Notice - Continuation of the National Emergency With Respect to Libya
On January 7, 1986, by Executive Order 12543, President Reagan declared a national emergency to deal with the unusual and extraordinary threat to the national security and foreign policy of the United States constituted by the actions and policies of the Government of Libya. On January 8, 1986, by Executive Order 12544, the President took additional measures to block Libyan assets in the United States. The President has transmitted a notice continuing this emergency to the Congress and the Federal Register every year since 1986.
The crisis between the United States and Libya that led to the declaration of a national emergency on January 7, 1986, has not been resolved. Despite the United Nations Security Council's suspension of U.N. sanctions against Libya upon the Libyan government's hand-over of the Pan Am 103 bombing suspects, Libya has not yet complied with its obligations under U.N. Security Council Resolutions 731 (1992), 748 (1992), and 883 (1993), which include Libya's obligation to accept responsibility for the actions of its officials and pay compensation.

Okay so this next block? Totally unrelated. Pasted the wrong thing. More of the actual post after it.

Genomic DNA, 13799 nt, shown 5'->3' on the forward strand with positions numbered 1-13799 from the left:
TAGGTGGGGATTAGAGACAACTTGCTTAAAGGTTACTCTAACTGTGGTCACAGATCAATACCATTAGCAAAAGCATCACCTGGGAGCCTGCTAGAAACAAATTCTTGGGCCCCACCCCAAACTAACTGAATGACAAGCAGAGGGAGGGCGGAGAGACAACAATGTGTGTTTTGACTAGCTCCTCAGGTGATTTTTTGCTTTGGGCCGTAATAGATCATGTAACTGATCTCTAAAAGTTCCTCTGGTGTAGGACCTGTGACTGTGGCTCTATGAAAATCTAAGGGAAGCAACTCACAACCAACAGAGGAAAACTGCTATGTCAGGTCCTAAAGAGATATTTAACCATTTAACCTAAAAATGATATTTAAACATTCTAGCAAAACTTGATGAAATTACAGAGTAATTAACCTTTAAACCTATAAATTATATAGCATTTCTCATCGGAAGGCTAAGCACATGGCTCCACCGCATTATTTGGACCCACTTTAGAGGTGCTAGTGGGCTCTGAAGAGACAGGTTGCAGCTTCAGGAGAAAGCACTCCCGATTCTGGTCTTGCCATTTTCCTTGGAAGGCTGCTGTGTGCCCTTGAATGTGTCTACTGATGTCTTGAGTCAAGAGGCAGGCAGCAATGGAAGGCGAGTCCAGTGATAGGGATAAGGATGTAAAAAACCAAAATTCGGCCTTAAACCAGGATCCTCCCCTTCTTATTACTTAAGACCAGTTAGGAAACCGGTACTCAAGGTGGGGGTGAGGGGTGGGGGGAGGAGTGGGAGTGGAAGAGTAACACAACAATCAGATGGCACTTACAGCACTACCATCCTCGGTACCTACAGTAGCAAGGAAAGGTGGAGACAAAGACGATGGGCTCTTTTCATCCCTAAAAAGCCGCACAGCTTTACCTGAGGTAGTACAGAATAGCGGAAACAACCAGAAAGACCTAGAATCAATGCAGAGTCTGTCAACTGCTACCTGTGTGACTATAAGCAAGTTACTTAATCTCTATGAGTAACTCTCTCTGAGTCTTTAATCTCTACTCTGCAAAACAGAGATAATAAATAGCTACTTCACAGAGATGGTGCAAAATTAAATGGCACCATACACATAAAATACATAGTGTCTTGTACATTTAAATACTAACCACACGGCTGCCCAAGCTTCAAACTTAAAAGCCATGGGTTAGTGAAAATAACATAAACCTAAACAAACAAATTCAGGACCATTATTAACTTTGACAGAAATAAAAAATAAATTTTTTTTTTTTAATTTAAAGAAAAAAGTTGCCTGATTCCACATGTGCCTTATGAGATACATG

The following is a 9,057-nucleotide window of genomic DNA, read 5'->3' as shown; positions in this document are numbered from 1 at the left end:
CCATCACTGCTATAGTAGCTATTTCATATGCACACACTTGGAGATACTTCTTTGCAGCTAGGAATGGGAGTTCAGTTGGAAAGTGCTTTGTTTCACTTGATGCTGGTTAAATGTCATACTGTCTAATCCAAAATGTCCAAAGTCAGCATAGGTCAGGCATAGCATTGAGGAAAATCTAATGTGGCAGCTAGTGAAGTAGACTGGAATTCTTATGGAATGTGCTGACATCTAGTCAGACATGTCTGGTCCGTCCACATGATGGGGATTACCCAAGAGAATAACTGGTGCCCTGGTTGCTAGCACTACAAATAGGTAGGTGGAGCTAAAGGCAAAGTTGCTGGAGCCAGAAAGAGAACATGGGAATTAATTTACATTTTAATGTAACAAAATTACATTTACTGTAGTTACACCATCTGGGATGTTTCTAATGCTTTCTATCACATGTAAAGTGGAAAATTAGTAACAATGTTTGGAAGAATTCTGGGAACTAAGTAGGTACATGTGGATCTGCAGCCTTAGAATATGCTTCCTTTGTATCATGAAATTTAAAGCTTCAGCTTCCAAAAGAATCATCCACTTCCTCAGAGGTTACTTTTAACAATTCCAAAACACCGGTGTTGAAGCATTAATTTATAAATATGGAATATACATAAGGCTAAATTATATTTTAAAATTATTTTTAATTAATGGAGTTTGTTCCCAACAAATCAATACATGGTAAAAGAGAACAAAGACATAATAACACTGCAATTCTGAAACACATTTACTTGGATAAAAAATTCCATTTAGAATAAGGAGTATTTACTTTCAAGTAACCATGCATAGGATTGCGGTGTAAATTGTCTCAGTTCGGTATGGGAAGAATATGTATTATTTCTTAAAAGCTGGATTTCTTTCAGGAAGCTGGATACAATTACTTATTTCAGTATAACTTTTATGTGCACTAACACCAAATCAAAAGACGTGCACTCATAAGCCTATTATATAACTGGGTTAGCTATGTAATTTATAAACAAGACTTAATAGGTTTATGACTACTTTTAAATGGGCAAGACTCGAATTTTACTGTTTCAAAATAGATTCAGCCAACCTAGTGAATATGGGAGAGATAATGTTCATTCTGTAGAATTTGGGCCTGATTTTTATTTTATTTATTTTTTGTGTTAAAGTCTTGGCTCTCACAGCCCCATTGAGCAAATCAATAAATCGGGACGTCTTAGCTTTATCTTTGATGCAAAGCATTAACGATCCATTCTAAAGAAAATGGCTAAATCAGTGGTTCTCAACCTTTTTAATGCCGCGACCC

Therefore, in accordance with section 202(d) of the National Emergencies Act (50 U.S.C. 1622(d)), I am continuing for 1 year the national emergency with respect to Libya. This notice shall be published in the Federal Register and transmitted to the Congress.
George W. Bush
The White House,
January 2, 2003. [Filed with the Office of the Federal Register, 11:03 a.m., January 3, 2003]
Note: This notice was released by the Office of the Press Secretary on January 3, and it was published in the Federal Register on January 6. This item was not received in time for publication in the appropriate issue.
George W. Bush, Notice - Continuation of the National Emergency With Respect to Libya Online by Gerhard Peters and John T. Woolley, The American Presidency Project https://www.presidency.ucsb.edu/node/214090